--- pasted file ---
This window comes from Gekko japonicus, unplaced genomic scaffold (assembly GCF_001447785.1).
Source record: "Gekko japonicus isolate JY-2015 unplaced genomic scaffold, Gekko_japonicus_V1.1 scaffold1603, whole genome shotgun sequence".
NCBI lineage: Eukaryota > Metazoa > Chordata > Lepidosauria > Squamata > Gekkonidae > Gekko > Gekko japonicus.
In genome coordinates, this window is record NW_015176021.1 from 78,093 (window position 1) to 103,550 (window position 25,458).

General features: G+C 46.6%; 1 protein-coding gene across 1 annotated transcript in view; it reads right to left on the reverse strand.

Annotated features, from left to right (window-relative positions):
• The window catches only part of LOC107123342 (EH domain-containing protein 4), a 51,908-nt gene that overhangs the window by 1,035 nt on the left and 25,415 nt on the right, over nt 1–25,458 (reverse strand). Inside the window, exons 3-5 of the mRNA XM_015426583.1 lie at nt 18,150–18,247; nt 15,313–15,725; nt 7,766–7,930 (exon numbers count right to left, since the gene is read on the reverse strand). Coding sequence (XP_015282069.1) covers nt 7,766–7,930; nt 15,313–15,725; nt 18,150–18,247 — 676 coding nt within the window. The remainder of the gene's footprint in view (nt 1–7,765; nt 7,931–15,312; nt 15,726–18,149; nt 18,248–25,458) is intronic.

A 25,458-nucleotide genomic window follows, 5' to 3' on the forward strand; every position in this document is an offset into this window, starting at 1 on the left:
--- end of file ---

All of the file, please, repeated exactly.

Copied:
This window comes from Gekko japonicus, unplaced genomic scaffold (assembly GCF_001447785.1).
Source record: "Gekko japonicus isolate JY-2015 unplaced genomic scaffold, Gekko_japonicus_V1.1 scaffold1603, whole genome shotgun sequence".
NCBI lineage: Eukaryota > Metazoa > Chordata > Lepidosauria > Squamata > Gekkonidae > Gekko > Gekko japonicus.
In genome coordinates, this window is record NW_015176021.1 from 78,093 (window position 1) to 103,550 (window position 25,458).

General features: G+C 46.6%; 1 protein-coding gene across 1 annotated transcript in view; it reads right to left on the reverse strand.

Annotated features, from left to right (window-relative positions):
• The window catches only part of LOC107123342 (EH domain-containing protein 4), a 51,908-nt gene that overhangs the window by 1,035 nt on the left and 25,415 nt on the right, over nt 1–25,458 (reverse strand). Inside the window, exons 3-5 of the mRNA XM_015426583.1 lie at nt 18,150–18,247; nt 15,313–15,725; nt 7,766–7,930 (exon numbers count right to left, since the gene is read on the reverse strand). Coding sequence (XP_015282069.1) covers nt 7,766–7,930; nt 15,313–15,725; nt 18,150–18,247 — 676 coding nt within the window. The remainder of the gene's footprint in view (nt 1–7,765; nt 7,931–15,312; nt 15,726–18,149; nt 18,248–25,458) is intronic.

A 25,458-nucleotide genomic window follows, 5' to 3' on the forward strand; every position in this document is an offset into this window, starting at 1 on the left: